Set a time limitation on algorithms
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Image Analyst on 10 Sep 2014
I agree with Guillaume. Depending on what alexa means, it may not be possible. MATLAB doesn't have that capability. We're not talking about a timer or checking time in a loop. We're talking about bailing out if a function does not complete in a required time - it's a different situation. I didn't understand either until someone explained it to me, so let me try to explain it here. He uses National Instruments LabView to do high speed, but relatively simple, operations on the assembly line. He explained it like this. Let's say you're examining parts coming down the assembly line and you've got 1 millsecond to analyze this part before you need to analyze the next one. And you have to examine them all - you can't skip any . But what if one pathological part comes down and is taking too long and if you finish that part, you'll miss the next one. Let's say you're calling bwconncomp() or regionprops() or similar and it's been 5 ms - well you would have missed the next 4 parts and that is unacceptable. So they (LabView) have a way to specify how long the function should take, and if it's longer than that to just bail out regardless of how far along it is . It returns a "did not finish" flag and you can mark that part as defective an move on to the next part. It might be better to flag that part as bad rather than to miss analysis of the next dozen or hundred parts while the pathological one finishes analysis. Does that make sense? As far as I know, and this other engineer knows, there is no capability to interrupt a certain function, say bwconncomp() or regionprops() in the middle yet continue on with the rest of the script. This question has come up on this forum before. I hope this explains the situation better.
On the other hand 3600 seconds is quite a long time and I don't think there's any MATLAB function that would take that long, so perhaps alexaa has the opportunity to bail out in the middle of the code by checking the elapsed time in her code, in between calls to MATLAB functions . But once a MATLAB function has started , there is no way to stop it that I know of. Perhaps if you had a separate m-file running and then totally killed off the main script and then tried to restart it and pick up where it left off. I don't know but that would be pretty tricky to make sure you're starting again with all the right values of the variables so that you can continue on as if nothing happened.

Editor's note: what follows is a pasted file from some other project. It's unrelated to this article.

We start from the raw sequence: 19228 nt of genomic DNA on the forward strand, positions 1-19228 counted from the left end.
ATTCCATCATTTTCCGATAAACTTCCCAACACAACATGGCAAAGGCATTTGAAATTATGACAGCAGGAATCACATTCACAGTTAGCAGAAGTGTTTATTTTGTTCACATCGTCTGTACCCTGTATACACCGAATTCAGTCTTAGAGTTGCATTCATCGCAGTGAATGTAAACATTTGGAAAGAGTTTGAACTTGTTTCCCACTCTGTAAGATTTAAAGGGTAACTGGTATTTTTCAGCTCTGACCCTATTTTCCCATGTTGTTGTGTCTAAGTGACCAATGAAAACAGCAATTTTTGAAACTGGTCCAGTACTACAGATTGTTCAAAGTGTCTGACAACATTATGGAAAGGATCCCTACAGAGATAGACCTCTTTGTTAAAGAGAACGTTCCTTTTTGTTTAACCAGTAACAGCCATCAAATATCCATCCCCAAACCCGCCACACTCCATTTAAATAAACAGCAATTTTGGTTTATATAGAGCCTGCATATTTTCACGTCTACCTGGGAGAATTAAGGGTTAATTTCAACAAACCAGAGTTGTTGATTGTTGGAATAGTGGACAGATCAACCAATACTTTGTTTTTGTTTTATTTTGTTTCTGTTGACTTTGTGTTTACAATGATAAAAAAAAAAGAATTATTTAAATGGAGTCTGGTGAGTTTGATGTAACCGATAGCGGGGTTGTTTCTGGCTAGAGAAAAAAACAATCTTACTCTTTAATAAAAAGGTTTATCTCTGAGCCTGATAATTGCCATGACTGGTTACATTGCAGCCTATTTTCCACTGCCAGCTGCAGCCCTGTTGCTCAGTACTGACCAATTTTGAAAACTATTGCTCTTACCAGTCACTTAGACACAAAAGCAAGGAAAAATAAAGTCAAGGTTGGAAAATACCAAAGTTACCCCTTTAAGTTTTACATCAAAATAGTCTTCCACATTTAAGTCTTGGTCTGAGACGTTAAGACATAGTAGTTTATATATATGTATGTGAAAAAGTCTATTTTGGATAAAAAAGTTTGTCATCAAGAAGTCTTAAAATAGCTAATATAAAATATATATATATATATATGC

Iain on 10 Sep 2014
I may have an answer:
Matlab can be used to manage "parallel" computing jobs. One of the methods allows Matlab to stipulate a maximum length of time that can be used by the parallel job to complete as a timeout.
The parallel computing toolbox has a help page on "timeout". I suggest that you look at it.
Matlab can also use timeouts when reading/writing data to devices. That functionality is somehow in-built into the relevant functions.
Guillaume on 10 Sep 2014
Edited: Guillaume on 10 Sep 2014
The way it's normally done with proper programming language is to launch the processing on a secondary worker thread and use a timer (usually also on another thread) to kill the worker thread if it takes too long. The problem is that matlab is single threaded so you can't do that.
However, I did remember this morning that it has a parallel processing toolbox which may be able to do it. You wouldn't be really doing any parallel processing, just launching one worker and killing it if it takes too long. That assumes that matlab does not run the one worker on the main thread and that it's possible to kill threads in matlab.
Otherwise, it may be possible to use a spawn a timer thread using .Net, mex or maybe java (I don't know java) that would send a CTRL+C to matlab after a while. None of these are particularly simple. If you're using Labview you could also use a Labview timer to send CTRL+C to matlab.
Joseph Cheng on 9 Sep 2014
Edited: Joseph Cheng on 9 Sep 2014
alexaa1989 if you look closely at the Salaheddin's example
while toc < 5
it only does the while loop for when it is less than 5 seconds. So instead why not use the operator return or break to leave your algorithm when a specific condition is met? (which i believe was what everyone was referring to by mentioning using tic and toc.
such as for a script:
or for a function:
function [sum time] = conditiontest(timelimit)
sum = sum+1;
time = toc;
Matt J on 10 Sep 2014
Edited: Matt J on 10 Sep 2014
thank u all but ( timer ) did not work and the genetic algorithm goes on and on so as the tic toc.
If you are using ga(), you can use the OutputFcns option
to force a stop. Set the output state.StopFlag to a nonempty string when the toc output goes above a certain threshold.